Make Ahead

Annaliese's roasted butternut squash with cranberry and pear accents

October 24, 2010
1 Ratings
  • Serves 4
Author Notes

I wanted to explore a savory but slightly sweet version of roasted butternut squash. At first I tried pairing the squash with parsnip, but the results were disappointing. After making mrslarkin's wonderful caramel pears this weekend, I had some extra pears leftover. And this led to the pairing that worked out well for this new recipe! Pears are not as easy to switch up as apples, though, because they can break down so fast while baking. A crisp, firm pear will work best. The Barlett holds up well, though I sometimes prefer the flavors of other varieties more. Pears can vary tremendously even among their same varieties. If the pear does become mush, the taste will still be pretty delightful. But to avoid this plight altogether, I am suggesting a staggered roasting along with a careful eye. What I want to achieve here is a crunchy burst of flavor along the top and sides of the squash. Ground sumac lends a sour lemony, nutty crunch perfect for this. Demerara sugar and ground pink peppercorns further enhance this crunch. Maple syrup and cranberries finish off the sweet/sour layering. For a savory dessert you can increase the maple syrup and serve with a dollop of creme fraiche. —Sagegreen

What You'll Need
  • coating of olive oil for baking dish
  • 1 medium butternut squash
  • 2 pears, a crisp variety for best results
  • 2 ounces or so of dried premium cranberries
  • 1-2 tablespoons demerara sugar
  • 1-2 tablespoons ground sumac
  • 1-2 teaspoons ground pink peppercorns, less if you are using black or white
  • 1-2 tablespoons maple syrup (or more, to your taste)
  • healthy pinch of pink Himalayan or kosher salt
  • squeeze of lemon
  • 2 tablespoons or so of unsalted premium butter
  • fresh sprigs of lavender or rosemary for garnish
  • optional light drizzle of maple syrup for serving
  • optional squeeze of lemon for serving
  • for a dessert version, drizzle with more maple syrup and serve with a dollop of creme fraiche
  1. Lop off the top and bottom minimal ends of the squash. Vigorously peel off all the skin. Along the vertical axis chop the squash down the middle. With conviction scoop out all of the seeds, as well as all the fuzziness from the cavity. I find a metal tablespoon best for this job because it can so precisely scrape out just the messy bits, while keeping the solid flesh in tact. Proceed to dice the squash into clean, crisp one inch or so generous chunks.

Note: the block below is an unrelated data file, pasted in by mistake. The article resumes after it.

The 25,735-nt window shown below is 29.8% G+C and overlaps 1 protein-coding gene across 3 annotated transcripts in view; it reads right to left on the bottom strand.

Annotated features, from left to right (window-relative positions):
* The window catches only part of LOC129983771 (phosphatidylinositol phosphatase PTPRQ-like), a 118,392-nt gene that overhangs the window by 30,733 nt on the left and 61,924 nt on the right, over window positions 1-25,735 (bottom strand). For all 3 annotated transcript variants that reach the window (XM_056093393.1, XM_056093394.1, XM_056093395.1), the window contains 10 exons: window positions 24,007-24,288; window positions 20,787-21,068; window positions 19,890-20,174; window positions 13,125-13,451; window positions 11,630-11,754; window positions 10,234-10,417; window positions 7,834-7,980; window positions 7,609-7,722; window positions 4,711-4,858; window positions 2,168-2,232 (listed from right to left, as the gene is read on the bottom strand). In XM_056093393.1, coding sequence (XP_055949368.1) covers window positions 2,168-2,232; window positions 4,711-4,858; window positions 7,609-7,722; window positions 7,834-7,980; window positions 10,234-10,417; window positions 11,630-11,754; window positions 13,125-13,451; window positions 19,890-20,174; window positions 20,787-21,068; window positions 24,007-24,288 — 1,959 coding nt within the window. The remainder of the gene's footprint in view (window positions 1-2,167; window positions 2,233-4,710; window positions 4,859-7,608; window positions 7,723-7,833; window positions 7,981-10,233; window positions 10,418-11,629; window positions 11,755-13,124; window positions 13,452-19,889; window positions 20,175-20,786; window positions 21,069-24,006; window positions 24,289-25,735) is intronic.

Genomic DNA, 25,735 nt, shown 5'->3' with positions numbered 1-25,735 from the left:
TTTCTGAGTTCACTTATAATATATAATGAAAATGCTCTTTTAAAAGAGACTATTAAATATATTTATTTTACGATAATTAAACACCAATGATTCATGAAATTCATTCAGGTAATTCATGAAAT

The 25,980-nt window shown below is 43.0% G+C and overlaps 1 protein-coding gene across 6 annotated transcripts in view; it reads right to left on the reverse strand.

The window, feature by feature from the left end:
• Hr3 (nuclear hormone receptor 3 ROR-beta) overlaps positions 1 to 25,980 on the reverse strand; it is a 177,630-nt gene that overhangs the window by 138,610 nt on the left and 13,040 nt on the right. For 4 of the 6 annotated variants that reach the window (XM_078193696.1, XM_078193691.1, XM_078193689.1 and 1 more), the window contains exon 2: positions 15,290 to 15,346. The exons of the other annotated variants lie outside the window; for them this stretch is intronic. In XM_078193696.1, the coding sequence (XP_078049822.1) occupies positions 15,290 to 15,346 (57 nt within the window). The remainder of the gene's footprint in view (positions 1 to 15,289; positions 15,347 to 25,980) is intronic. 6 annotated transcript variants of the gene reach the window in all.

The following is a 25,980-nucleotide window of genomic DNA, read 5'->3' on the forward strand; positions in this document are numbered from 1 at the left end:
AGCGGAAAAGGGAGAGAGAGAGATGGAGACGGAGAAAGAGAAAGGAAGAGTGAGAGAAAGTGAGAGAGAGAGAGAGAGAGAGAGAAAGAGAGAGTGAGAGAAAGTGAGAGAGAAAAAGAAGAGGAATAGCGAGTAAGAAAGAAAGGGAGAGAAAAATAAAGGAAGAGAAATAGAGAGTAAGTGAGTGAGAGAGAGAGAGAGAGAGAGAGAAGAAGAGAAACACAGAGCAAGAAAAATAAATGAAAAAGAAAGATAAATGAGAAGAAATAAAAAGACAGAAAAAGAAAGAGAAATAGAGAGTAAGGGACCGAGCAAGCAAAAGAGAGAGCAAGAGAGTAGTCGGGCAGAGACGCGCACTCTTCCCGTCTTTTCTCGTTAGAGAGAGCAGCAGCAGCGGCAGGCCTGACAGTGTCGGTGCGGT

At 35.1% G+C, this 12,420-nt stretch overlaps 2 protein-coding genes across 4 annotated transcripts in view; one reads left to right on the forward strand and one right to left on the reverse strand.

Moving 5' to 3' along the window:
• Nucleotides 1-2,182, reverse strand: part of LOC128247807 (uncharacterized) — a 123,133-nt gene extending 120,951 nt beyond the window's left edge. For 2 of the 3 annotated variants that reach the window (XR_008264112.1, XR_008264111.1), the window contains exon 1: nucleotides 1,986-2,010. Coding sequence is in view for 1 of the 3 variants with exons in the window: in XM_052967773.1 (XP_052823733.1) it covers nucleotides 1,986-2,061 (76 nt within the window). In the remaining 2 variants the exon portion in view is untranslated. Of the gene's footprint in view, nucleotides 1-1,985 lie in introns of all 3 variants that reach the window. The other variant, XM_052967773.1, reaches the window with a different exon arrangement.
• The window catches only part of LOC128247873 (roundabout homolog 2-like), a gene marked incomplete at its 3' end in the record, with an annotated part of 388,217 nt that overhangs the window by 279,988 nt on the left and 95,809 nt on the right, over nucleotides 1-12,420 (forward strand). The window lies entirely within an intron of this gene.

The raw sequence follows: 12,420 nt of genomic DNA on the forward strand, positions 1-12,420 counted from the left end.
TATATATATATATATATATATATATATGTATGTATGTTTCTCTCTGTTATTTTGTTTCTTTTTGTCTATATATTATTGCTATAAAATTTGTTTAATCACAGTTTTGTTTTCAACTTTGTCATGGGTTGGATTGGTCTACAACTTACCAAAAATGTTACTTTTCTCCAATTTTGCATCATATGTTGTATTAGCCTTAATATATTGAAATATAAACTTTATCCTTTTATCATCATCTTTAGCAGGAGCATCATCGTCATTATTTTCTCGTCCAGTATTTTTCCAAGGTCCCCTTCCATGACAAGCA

2. Pare the pair of pears (please indulge me here- I just had to employ all three homophones in at least one sentence). Cutting just shy of the core, dice the pears into bite size chunks.
  3. Lightly coat a baking dish with olive oil. Layer in the squash chunks first. Judiciously distribute the cranberries next. Mix the sugar, sumac, pepper and salt (to taste) together; sprinkle this mix on top, liberally coating the squash, as illustrated in the photo. Feel free to make more mix to have on hand as a topping. Adjust how much you use to suit your own taste. If you don't want so much crunch, switch up the type of sugar. Squeeze a bit of lemon over the top. Metering the syrup, pour this over the top evenly. Finally, distribute curls of unsalted butter democratically across the top.
  4. Roast in a preheated oven of 375 for about 20 minutes. Then sneak the pears in to the dish, as unobtrusively as possible; return to roasting for about 25-35 more minutes. When perfectly tender, let the dish rest for about 5 minutes.
  5. Pop in a garnish of fresh herbal sprigs, delicately drizzle a tad of maple syrup if you have a sweet tooth, and squeeze a wedge of fresh lemon over each portion. Top with creme fraiche and more maple syrup for a savory dessert.